Monday, December 19, 2011

Wild Horses: Ranchers struggle against variety of forces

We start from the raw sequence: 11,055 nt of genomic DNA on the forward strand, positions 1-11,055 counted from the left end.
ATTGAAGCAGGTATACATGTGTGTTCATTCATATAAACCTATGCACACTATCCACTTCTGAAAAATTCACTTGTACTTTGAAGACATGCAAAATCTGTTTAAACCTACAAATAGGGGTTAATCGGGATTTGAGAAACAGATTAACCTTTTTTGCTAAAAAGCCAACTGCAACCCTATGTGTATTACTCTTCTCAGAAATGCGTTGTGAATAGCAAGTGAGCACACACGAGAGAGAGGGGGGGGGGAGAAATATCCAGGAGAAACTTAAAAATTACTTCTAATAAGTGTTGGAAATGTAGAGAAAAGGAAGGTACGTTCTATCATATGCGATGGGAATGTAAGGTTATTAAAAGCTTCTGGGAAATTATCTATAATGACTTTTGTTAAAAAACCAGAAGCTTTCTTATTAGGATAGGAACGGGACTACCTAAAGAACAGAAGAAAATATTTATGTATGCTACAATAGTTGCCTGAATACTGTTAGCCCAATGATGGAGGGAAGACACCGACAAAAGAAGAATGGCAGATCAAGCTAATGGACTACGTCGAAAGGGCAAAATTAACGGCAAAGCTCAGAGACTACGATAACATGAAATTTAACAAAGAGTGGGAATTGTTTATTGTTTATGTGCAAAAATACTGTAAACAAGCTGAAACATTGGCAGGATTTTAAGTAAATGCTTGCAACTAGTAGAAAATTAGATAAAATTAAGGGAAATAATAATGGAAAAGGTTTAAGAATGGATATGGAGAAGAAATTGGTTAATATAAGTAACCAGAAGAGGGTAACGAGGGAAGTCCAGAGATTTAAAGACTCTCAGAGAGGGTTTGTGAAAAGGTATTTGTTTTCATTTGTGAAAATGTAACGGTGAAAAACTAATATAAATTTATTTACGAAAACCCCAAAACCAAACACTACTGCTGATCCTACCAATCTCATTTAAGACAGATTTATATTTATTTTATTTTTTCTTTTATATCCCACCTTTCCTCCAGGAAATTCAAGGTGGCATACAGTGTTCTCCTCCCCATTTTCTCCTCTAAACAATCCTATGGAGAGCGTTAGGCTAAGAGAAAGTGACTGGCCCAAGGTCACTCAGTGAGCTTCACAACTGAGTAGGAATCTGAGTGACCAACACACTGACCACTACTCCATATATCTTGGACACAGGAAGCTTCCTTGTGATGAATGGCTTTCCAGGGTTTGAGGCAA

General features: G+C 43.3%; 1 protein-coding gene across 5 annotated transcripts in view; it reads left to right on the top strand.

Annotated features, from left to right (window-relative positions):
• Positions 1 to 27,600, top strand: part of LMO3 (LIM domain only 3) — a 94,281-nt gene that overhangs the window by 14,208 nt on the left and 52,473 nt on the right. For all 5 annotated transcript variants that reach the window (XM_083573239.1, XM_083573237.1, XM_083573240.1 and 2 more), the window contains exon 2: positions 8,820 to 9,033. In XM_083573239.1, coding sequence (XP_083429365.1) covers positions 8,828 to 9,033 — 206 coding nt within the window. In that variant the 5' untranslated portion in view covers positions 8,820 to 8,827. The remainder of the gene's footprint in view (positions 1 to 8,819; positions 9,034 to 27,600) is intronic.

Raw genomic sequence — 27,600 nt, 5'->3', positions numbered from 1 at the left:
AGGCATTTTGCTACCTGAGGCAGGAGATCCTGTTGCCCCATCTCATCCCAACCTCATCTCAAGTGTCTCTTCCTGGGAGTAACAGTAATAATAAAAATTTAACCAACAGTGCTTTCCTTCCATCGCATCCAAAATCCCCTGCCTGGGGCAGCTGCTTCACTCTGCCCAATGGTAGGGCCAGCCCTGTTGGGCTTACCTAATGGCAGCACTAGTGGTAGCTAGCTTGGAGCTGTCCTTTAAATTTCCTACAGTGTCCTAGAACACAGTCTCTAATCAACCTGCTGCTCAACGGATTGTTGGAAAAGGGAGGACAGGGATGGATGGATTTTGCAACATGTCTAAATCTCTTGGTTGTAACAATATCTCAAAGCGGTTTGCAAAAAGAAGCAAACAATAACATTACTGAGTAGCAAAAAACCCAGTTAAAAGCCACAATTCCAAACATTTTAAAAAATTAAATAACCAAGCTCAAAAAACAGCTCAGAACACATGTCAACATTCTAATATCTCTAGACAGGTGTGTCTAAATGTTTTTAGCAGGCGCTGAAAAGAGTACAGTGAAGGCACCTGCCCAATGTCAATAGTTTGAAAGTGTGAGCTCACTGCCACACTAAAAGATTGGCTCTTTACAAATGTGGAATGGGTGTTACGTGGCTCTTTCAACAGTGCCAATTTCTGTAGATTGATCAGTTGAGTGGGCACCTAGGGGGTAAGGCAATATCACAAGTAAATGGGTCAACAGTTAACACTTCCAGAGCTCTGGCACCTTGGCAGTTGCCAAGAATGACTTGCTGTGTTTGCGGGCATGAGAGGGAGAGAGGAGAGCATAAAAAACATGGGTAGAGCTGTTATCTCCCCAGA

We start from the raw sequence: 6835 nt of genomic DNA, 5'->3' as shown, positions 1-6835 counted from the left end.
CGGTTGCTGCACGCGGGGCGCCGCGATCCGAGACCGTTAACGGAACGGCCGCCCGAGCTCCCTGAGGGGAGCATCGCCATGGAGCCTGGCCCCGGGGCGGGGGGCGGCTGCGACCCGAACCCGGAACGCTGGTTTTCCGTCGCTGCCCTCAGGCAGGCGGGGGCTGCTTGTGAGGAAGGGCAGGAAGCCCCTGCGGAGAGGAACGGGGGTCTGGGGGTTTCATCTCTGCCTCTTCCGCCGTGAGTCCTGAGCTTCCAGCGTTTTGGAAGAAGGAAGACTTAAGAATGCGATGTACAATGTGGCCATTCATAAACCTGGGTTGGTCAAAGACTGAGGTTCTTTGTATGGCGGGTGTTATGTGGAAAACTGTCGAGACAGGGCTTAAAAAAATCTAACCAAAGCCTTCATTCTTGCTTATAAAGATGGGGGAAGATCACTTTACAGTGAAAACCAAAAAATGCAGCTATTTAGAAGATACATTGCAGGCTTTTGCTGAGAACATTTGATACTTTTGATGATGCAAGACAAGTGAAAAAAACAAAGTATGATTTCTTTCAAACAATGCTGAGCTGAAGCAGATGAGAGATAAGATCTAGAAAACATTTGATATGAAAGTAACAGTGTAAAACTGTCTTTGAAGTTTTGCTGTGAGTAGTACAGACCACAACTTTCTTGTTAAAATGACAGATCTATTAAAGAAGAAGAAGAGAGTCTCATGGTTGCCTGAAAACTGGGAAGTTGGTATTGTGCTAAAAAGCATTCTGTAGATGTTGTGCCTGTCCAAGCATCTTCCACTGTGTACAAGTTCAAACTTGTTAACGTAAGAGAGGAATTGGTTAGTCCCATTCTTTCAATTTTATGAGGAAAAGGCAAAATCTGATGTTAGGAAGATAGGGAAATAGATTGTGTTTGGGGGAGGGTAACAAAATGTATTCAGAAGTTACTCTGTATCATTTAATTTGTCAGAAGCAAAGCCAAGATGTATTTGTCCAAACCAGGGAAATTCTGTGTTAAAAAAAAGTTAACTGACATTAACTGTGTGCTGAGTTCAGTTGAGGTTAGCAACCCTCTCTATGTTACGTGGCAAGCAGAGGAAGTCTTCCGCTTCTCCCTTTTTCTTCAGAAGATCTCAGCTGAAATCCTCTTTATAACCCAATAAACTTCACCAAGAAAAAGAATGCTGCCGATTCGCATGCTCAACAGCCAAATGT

It's the rancher's life, moving animals from summer to winter ranges, from one piece of grazing land to another, and using miles of fence and cattle guards to keep them in the right places. Then there are the wild horses. Heads high, at a walk or a run, they go wherever they want. And they can't be moved by anyone but the Bureau of Land Management, which is charged with managing and protecting them. So three dozen mustangs, including one band of nine, are hanging around one of Goicoechea's water sources on the pasture he just cleared. The spring is fed through a pipe system he put in to manage the flow of water on his grazing parcels. If he wanted to, he could cut it off. "They're on water of ours, but I'm not going to chuck the horses off and let 'em die," he says, noting the animals could dehydrate quickly in the heat of day. "The bigger problem is the pipeline. They paw and paw and break the pipe. They love a mud bath." The ranchers' main complaint about the wild horses is simple: They tear up the public land and ruin it for everybody else -- the cattle, wildlife and plant life, and people who want to hunt and play there. Goicoechea had called the BLM to pick up the mustangs, but they're small pickings compared to a major roundup the agency conducted on public land around his northeastern Nevada ranch this past summer...more

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